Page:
Today, the Ontario Court of Appeal allowed an appeal of a noteworthy case about breach of privilege by the Crown.
The case involves an investigation report prepared at the request of external legal counsel after a critical injury for which Occupational Health and Safety Act charges were ultimately laid. An employee who was given a draft of the report on the undertaking he destroy it gave a copy to the Crown. This was after the company had asserted privilege to the Ministry inspector, who had agreed not to order the report’s production.
When the Crown disclosed the report to the company in its Stinchcombe production the company immediately objected, and at trial moved before a justice of the peace for a declaration (that the report was privileged) and a stay. It initially succeeded in obtaining a declaration, a stay and an order for $38,000 in legal costs. On appeal to a judge, the Court overturned the stay and the costs order. It held that the proper remedy for breach of the defendants’ section 8 rights was an order excluding the report and that the motion for a stay based on prejudice to trial fairness was premature.
In allowing the appeal, the Court of Appeal started by minimizing a statement made by the justice of the peace about the reporting being “primarily informational.” It held the lower court had found the report was subject to solicitor-client privilege and that this point was not challenged in the appeal.
The Court of Appeal then held that the presumption of prejudice endorsed by a majority of the Supreme Court of Canada in Celanese applies when the Crown comes into possession of a defendant’s solicitor-client communications:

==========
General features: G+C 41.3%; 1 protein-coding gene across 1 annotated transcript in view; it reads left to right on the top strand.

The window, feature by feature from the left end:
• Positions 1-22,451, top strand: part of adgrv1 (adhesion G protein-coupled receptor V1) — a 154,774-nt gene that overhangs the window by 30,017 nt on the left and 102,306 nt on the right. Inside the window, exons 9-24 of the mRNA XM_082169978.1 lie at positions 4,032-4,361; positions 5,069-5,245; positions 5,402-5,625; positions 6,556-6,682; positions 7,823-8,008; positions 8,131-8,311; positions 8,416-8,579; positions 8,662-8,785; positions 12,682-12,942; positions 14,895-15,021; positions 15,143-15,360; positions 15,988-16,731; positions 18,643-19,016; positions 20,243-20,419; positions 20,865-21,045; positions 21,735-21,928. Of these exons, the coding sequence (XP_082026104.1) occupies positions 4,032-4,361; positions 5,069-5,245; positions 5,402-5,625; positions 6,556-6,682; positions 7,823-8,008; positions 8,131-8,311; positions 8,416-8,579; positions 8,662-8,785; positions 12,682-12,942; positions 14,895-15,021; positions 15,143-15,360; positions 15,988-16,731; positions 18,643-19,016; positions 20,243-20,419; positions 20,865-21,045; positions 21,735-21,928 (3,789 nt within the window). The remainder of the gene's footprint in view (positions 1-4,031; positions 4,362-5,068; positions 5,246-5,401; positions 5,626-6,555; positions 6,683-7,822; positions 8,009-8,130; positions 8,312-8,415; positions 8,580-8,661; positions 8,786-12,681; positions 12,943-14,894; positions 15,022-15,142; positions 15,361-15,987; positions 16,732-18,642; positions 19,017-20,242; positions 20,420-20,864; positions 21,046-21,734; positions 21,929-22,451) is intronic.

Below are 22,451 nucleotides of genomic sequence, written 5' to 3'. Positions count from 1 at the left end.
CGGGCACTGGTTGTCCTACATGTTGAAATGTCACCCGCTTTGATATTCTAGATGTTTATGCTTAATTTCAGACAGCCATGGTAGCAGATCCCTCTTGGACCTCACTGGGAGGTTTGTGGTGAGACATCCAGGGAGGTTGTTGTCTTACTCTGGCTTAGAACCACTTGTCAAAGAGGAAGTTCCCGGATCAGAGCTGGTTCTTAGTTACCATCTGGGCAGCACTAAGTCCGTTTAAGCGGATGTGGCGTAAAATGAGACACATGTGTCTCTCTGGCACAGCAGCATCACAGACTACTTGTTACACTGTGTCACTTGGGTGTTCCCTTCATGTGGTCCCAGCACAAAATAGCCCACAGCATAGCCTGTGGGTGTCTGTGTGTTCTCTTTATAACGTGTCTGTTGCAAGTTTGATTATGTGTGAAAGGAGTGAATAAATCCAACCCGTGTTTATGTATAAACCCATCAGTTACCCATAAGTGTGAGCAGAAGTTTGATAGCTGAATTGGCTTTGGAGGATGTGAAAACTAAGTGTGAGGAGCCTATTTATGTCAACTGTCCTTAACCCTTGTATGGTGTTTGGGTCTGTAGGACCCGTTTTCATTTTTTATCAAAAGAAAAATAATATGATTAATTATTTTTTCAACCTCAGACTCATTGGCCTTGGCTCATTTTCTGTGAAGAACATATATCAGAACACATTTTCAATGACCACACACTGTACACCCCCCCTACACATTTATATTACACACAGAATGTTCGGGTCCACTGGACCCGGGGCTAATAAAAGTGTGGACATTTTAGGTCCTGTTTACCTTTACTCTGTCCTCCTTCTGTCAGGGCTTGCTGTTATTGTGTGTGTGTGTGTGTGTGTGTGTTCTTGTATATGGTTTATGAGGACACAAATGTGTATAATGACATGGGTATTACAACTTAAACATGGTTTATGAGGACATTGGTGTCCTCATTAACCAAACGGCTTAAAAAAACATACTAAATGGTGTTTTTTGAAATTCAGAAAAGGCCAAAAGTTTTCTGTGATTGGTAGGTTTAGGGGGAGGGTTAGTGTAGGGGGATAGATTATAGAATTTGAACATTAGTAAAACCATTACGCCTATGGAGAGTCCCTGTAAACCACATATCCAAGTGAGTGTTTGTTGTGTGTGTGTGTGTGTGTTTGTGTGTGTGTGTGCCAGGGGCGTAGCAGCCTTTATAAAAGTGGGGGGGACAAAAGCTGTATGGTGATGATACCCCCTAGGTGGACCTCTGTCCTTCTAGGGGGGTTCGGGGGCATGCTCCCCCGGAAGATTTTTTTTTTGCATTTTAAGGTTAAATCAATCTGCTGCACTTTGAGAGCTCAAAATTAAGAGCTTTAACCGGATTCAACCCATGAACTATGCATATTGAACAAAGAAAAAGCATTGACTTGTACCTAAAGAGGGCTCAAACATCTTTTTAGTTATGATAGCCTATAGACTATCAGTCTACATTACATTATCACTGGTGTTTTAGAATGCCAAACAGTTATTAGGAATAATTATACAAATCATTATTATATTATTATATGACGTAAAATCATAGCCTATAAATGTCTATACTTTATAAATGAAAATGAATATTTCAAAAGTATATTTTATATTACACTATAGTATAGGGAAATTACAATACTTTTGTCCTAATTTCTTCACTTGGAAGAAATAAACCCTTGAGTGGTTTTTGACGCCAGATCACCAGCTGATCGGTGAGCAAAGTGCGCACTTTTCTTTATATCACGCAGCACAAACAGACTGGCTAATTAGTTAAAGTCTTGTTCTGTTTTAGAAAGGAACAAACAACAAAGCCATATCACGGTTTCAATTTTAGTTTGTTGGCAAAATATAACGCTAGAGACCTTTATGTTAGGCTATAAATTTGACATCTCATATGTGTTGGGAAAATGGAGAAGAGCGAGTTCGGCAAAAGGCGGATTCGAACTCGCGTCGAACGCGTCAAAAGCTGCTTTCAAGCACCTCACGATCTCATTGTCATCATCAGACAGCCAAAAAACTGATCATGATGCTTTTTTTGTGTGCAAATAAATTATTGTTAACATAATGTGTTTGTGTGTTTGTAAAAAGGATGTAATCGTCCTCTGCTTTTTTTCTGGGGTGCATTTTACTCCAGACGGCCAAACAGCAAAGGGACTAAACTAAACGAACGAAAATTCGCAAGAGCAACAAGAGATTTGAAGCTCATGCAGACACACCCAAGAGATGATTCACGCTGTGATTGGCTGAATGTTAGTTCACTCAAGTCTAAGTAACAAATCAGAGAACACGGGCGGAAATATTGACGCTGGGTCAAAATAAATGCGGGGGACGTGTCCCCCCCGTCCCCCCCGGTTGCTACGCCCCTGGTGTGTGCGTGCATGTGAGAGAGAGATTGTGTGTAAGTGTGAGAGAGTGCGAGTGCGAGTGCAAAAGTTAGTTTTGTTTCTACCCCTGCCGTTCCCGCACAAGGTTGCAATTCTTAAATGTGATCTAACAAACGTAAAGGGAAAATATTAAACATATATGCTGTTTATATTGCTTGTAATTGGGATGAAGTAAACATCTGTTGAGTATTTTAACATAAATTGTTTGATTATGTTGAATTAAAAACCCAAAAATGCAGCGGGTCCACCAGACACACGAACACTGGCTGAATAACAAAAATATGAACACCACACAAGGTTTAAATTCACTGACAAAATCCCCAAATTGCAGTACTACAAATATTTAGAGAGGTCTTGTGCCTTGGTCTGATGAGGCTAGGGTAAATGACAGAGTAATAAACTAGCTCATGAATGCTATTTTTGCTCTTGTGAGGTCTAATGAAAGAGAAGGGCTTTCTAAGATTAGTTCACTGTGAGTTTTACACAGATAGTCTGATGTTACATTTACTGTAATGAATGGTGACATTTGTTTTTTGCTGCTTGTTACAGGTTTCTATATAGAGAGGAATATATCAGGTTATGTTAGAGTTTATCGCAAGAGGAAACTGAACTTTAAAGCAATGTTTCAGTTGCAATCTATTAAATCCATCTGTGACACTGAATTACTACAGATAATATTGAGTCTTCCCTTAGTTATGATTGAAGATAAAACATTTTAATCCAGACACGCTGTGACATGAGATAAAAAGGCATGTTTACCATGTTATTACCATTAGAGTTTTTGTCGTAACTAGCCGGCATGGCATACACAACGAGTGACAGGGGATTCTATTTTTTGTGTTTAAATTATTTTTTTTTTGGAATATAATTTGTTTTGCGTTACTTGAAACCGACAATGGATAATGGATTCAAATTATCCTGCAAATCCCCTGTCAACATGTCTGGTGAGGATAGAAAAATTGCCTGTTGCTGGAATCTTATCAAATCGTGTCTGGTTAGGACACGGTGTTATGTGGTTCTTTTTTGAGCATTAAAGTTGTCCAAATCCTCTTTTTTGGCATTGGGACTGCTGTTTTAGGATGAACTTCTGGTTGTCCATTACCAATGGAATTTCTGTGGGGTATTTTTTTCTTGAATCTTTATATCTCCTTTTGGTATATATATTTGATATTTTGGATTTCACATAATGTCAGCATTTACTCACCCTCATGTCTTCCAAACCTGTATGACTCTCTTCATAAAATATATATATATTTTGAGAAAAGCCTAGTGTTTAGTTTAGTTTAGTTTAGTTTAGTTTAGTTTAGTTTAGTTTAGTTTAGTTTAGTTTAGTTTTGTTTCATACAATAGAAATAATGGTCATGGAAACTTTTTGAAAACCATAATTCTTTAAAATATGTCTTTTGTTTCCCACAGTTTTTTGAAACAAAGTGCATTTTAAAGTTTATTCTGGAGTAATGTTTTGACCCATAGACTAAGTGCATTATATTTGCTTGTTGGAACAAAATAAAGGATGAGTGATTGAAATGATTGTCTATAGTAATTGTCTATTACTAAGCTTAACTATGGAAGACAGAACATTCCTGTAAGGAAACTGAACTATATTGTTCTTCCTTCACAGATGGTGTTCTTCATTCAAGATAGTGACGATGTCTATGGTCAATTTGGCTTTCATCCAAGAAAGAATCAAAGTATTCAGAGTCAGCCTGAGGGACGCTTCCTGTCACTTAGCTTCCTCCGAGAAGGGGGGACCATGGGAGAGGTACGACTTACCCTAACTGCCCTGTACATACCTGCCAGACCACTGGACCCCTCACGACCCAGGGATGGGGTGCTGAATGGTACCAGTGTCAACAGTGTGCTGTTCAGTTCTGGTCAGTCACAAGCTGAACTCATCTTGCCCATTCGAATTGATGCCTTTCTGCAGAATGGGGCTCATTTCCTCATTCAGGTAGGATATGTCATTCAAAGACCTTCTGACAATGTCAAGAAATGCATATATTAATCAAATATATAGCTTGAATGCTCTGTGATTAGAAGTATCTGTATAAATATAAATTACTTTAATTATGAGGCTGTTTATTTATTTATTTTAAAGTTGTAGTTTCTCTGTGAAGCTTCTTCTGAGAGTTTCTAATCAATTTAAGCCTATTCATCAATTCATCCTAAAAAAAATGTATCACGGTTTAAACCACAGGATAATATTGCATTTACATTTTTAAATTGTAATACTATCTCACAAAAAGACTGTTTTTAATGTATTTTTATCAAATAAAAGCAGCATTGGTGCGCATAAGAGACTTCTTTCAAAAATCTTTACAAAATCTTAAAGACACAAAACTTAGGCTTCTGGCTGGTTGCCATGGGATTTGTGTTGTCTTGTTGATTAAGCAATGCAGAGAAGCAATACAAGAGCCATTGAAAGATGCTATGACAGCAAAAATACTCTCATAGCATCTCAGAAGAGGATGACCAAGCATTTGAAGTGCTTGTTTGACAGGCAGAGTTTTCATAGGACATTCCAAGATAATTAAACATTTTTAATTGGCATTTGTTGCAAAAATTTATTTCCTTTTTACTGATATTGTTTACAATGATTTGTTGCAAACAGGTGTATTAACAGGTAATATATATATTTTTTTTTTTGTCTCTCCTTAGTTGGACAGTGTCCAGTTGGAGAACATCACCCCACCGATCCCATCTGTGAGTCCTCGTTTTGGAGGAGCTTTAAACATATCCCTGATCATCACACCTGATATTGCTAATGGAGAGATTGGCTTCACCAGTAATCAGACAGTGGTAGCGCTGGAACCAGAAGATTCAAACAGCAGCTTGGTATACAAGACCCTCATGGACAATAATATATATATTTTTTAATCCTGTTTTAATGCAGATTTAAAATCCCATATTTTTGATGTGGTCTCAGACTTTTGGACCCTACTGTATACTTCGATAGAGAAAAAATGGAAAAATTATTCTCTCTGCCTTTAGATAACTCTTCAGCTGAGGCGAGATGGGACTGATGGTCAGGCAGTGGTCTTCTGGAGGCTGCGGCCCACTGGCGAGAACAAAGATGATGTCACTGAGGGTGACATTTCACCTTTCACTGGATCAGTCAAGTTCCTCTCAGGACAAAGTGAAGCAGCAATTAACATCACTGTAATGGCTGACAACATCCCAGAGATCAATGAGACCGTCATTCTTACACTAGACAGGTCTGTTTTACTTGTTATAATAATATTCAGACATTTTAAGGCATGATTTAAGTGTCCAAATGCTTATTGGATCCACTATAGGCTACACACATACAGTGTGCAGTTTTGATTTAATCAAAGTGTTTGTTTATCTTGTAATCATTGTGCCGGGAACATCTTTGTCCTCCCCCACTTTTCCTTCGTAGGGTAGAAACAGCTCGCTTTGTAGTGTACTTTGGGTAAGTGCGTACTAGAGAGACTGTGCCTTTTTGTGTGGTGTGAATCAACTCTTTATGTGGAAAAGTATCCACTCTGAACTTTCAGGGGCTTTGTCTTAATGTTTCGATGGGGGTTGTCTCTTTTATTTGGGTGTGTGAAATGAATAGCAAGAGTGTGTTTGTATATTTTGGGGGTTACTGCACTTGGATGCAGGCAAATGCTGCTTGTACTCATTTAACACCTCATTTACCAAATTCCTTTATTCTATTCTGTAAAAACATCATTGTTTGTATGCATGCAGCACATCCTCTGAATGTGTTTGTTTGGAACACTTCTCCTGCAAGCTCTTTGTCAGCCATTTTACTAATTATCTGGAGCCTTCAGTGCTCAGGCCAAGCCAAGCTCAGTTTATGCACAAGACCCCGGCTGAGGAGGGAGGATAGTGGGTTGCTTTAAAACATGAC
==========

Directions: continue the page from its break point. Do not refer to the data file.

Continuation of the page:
Counsel for the Crown in this court sought to distinguish Celanese on the basis that it was a civil case in which the appellants were “attempting to utilize a civil onus to achieve a criminal result”. I reject this submission. In my view, the above cases support the proposition that when the Crown comes into possession of a defence document that is protected by solicitor-client and litigation privilege, prejudice to the defence will be presumed. The presumption, however, is rebuttable.
On the facts, the Court of Appeal held that a stay was the appropriate remedy. The basis for the finding is narrow. It stressed that the justice of the peace had made a specific finding that the report set out items that could be used to the disadvantage and prejudice of the defendants and held that the Crown had not led any evidence about its distribution and use of the report to rebut the inference.